WASHINGTON (Reuters) - The head of Delphi Automotive Plc, maker of ignition switches linked to at least 16 fatal car crashes, is expected to face intensive questioning next week from a U.S. Senate panel investigating General Motors Co' handling of the issue.
A Senate Commerce subcommittee hearing, scheduled for July 17, will mark the first appearance by an executive of the switch manufacturer before committees investigating GM. Delphi has been named as a co-defendant along with GM in some personal injury lawsuits filed by accident victims and their families.
Delphi CEO Rodney O'Neal is expected to join GM CEO Mary Barra at the witness table along with GM's chief counsel Michael Milliken. The witness list includes Kenneth Feinberg, who helped GM establish a victims compensation fund, and Anton Valukas, who recently issued a report detailing GM decade of inaction in recalling millions of automobiles to fix the safety defect.
Barra testified at the first subcommittee hearing on April 14 and faced often hostile questioning from Democrats and Republicans on the panel.
Shortly afterward, four senators on the Senate Commerce, Science and Transportation Committee, including Chairman Jay Rockefeller, wrote O'Neal demanding information on Delphi's role in the ignition switch problem.
"It is our understanding that a fix was proposed by Delphi regarding the ignition switch in 2005 but GM did not adopt the change," wrote Rockefeller and Senators John Thune, Claire McCaskill and Dean Heller.
The ignition defect has caused GM vehicles, including Chevrolet Cobalts and Saturn Ions, to unexpectedly stall. That, in turn, has caused air bags to fail to deploy during crashes.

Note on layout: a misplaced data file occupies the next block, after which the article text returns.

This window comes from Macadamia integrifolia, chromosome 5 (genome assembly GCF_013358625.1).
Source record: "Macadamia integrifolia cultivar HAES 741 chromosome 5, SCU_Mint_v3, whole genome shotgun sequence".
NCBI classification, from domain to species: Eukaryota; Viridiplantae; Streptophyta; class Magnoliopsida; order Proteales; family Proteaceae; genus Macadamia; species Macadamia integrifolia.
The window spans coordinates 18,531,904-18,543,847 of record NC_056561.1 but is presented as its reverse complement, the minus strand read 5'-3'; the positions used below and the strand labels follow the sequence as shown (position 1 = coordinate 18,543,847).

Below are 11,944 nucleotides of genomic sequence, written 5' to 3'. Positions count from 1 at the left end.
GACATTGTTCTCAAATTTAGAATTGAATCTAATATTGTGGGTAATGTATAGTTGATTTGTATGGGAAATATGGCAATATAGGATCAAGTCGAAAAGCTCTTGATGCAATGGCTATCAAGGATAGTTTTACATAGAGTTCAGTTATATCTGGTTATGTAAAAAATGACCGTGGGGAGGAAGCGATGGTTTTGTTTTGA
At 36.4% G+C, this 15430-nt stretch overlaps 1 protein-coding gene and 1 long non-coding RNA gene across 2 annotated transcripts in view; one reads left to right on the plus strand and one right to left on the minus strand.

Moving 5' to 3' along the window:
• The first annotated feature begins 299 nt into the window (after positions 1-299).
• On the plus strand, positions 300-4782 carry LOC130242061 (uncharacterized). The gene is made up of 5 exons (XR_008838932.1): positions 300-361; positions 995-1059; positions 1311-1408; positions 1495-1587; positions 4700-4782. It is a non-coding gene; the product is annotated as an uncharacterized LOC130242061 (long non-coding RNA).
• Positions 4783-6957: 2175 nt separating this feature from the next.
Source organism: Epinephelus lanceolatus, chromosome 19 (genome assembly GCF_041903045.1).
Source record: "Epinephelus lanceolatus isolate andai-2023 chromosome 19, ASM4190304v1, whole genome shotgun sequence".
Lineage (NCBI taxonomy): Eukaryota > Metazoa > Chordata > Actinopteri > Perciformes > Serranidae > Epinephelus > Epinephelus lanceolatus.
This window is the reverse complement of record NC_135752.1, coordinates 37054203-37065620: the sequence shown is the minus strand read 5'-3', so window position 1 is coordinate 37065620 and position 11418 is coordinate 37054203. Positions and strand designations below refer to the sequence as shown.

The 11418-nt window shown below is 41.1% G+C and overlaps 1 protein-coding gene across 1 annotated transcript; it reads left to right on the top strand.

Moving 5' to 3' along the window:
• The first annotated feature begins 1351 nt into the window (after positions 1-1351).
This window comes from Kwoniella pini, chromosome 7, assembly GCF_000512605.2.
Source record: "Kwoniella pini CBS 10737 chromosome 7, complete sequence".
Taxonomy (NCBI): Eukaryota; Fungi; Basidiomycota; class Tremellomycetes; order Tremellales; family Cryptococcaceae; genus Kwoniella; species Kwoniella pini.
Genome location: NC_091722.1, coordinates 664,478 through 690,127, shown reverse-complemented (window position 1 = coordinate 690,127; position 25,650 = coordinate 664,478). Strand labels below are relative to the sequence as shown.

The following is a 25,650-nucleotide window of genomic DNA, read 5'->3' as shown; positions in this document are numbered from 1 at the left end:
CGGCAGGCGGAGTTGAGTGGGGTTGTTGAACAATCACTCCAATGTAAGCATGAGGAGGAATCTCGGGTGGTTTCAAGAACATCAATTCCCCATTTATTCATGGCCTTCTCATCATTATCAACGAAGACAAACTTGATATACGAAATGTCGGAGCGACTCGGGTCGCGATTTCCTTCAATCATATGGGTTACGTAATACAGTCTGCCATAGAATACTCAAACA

The senators have asked Delphi to provide documents and information on why GM may have rejected the ignition switch redesign and whether Delphi communicated with federal regulators.
The U.S. House of Representatives Energy and Commerce Committee is also investigating GM and has held two hearings with Barra testifying.
A committee aide said on Tuesday that Delphi has submitted approximately 7,500 pages of documents in the probe and that the company is continuing to produce more documents.
The aide would not say whether Delphi officials have been interviewed by committee investigators.
O'Neal rose through the ranks of GM before moving to Delphi, which was part of GM before it was spun off as an independent company.
O'Neal and Barra both graduated from Kettering University, the General Motors institute, and worked in GM production before climbing the executive ranks.
Delphi currently has 160,000 employees, 126 manufacturing sites and 15 technical centers in 32 countries.
In 2006, a GM engineer authorized Delphi to change the internal workings of the switch, but the part number was not changed, a departure from industry procedures.
The Senate committee has asked Delphi whether GM engineers or others attempted to conceal the change.
Since taking the reins at GM early this year, Barra has announced steps to improve GM's corporate culture, which has been blamed for allowing the safety problem to fester.
Reporting By Richard Cowan; Editing by Marilyn Thompson and David Gregorio